Iowa City Public Library approves sleeping ban

BY LAYLA PENA | JANUARY 25, 2013 5:00 AM

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The Iowa City Public Library Board of Trustees passed a ban on sleeping in the library on Thursday night — a policy that has been discussed for quite some time.

Library Director Susan Craig said the decision to ban sleeping in the library was prompted by an increase in the number of patrons’ complaints in the last year.

“Sleeping in the library is a perennial issue, but the staff thought it was appropriate to bring it back to the board after receiving more complaints than we have had in quite some time,” she said.

Those who complain about people sleeping in the library did so because they found the behavior disruptive, she said. Those who snore loudly or sleep across several seats were said to be especially disruptive.

“People sleeping for extended periods of time has a negative effect on other people’s use of the library,” Craig said. “We want to be welcome and open for everyone who uses the library and we’re concerned that that’s not the case when sleeping is allowed.”

The common perception is that the individuals who are using the facility as a place to nap are homeless; however, Craig said, that is a misconception. She said there is not a specific demographic of library visitors who sleep on the premises and that a wide range of people engages in this behavior. The ban will be enforced on everyone, she said.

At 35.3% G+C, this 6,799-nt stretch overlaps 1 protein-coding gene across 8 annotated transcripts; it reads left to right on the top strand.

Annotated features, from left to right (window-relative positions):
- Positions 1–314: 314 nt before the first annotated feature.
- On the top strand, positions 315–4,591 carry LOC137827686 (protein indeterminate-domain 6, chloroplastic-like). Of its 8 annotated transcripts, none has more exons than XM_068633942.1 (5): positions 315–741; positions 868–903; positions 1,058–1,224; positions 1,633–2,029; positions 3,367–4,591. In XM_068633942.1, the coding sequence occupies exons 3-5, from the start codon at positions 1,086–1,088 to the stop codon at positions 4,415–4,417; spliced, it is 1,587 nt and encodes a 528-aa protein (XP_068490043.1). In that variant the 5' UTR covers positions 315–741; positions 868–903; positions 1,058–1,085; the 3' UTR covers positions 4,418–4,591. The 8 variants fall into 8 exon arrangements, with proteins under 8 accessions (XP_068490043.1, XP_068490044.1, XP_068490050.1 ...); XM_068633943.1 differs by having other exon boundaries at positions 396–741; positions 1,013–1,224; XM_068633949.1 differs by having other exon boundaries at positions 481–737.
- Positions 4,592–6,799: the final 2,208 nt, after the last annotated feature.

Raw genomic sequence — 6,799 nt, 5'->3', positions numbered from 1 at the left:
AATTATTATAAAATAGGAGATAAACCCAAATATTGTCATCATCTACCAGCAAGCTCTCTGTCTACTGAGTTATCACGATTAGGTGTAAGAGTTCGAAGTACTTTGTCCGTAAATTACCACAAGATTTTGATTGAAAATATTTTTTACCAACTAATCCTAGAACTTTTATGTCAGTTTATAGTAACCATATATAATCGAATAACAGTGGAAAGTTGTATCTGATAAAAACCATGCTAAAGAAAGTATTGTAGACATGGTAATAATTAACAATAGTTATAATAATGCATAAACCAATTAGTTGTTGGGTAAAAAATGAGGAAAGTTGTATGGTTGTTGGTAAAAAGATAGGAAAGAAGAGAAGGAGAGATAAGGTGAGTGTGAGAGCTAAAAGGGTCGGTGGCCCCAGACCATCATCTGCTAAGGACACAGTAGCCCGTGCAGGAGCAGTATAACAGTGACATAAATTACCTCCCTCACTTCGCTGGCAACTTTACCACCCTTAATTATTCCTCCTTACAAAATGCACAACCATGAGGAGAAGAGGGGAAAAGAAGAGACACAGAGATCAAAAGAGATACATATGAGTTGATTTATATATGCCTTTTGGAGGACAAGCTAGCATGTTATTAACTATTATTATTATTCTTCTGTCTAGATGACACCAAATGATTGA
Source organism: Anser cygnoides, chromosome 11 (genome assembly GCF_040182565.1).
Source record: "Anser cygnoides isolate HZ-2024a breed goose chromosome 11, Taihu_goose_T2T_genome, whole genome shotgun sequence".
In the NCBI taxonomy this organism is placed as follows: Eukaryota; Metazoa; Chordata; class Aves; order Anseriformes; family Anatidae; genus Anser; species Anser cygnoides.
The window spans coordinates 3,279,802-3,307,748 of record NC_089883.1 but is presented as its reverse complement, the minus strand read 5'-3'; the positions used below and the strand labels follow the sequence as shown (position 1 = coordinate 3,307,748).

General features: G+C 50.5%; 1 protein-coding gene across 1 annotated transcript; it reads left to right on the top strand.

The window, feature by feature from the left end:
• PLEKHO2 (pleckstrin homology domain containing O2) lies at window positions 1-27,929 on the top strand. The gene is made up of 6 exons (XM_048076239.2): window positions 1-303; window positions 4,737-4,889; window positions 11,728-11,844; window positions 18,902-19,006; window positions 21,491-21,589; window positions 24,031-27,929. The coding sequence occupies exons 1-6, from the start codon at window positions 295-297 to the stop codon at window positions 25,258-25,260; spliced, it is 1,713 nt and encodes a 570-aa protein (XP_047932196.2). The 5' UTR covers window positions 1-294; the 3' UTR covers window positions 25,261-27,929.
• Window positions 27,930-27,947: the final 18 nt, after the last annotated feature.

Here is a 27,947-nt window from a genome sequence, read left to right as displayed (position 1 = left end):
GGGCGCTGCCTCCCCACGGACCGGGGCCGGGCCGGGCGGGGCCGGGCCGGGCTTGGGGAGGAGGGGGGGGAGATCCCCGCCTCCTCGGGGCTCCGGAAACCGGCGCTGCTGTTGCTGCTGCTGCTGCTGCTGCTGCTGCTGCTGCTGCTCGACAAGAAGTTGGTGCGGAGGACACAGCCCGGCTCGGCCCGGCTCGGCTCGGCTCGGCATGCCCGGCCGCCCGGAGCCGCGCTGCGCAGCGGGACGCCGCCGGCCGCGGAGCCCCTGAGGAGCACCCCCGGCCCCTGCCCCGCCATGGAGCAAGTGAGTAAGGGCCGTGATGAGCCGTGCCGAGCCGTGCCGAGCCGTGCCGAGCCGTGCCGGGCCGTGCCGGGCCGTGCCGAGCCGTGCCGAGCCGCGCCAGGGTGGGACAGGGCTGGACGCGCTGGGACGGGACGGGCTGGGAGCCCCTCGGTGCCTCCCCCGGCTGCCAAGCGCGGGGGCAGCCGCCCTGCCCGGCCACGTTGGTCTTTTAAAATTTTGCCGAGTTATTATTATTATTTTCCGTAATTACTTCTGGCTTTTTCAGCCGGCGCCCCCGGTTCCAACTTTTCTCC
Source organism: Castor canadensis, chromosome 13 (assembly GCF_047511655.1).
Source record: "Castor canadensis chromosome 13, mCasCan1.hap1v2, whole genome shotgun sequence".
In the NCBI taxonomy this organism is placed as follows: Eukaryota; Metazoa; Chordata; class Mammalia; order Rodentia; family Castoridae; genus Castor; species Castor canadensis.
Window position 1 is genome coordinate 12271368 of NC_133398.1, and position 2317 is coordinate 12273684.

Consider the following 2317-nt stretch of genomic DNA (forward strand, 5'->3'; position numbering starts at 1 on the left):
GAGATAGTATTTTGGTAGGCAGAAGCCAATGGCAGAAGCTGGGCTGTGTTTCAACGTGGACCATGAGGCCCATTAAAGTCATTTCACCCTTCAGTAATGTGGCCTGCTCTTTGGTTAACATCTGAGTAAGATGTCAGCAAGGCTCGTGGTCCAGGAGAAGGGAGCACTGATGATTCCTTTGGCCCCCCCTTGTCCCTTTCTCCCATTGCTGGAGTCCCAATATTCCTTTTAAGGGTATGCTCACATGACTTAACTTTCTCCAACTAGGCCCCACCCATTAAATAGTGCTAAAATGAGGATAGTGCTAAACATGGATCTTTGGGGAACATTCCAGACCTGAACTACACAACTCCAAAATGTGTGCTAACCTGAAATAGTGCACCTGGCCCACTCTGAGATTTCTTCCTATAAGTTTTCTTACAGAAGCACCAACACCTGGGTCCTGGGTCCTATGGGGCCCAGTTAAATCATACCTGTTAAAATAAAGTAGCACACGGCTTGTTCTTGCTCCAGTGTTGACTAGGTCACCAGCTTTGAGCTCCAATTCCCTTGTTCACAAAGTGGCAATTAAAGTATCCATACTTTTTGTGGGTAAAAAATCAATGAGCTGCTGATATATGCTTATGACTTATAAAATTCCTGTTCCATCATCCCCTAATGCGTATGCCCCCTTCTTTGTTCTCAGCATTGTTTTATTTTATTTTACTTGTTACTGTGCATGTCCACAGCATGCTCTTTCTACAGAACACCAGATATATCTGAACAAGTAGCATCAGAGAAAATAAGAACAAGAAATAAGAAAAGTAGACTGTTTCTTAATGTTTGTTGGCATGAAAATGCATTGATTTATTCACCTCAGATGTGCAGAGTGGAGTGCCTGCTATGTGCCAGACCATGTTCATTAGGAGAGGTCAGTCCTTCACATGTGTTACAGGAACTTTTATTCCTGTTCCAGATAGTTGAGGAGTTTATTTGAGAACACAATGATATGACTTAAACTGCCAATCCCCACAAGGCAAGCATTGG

Other large public libraries in the state have enforced similar bans for many years.

The Des Moines Public Library implemented a no-sleeping policy in 2002. The library’s staff members enforce the ban by waking people who are sleeping to remind them of the policy.

While the issue of whether sleeping in the library negatively affects the visits of other patrons is problematic for large libraries, other libraries in the area do not experience similar problems.

Alison Ames Galstad, the director of the Coralville Public Library, said she thinks that library does not have similar issues is because of it is much smaller.

Likewise, Jennie Garner, the assistant director of the North Liberty Public Library, said the fewer patrons the library has compared with larger cities is more than likely why it does not have an overwhelming problem with disruptive sleepers.

“Staff would simply approach someone who is sleeping and remind them that it is not allowed,” Craig said. “If they have to go back to repeatedly remind someone, then that person would be asked to leave for day.”

While the overwhelming majority of the board passed the policy change, other members of the community are not as supportive of the ban.

Steve Newman, a longtime Iowa City resident, was strongly opposed to the ban and expressed his concern during the board’s meeting Thursday night.

In a statement he prepared for the meeting, Newman said, if passed, this policy would, “reflect negatively on the leadership of the library, and its public image will be tarnished.”

Newman went on to describe the policy as, “reclusive, exclusive, fascist, and uncaring.”

Despite Newman and other community members’ pleas against the sleeping ban, the policy passed with a 7-1 vote by the board.

The manner in which the new policy will be enforced will be determined by library staff in the days to come. At that point, library staff will also discuss when to implement the sleep ban. Craig said the policy would not be implemented until at least the end of next week.

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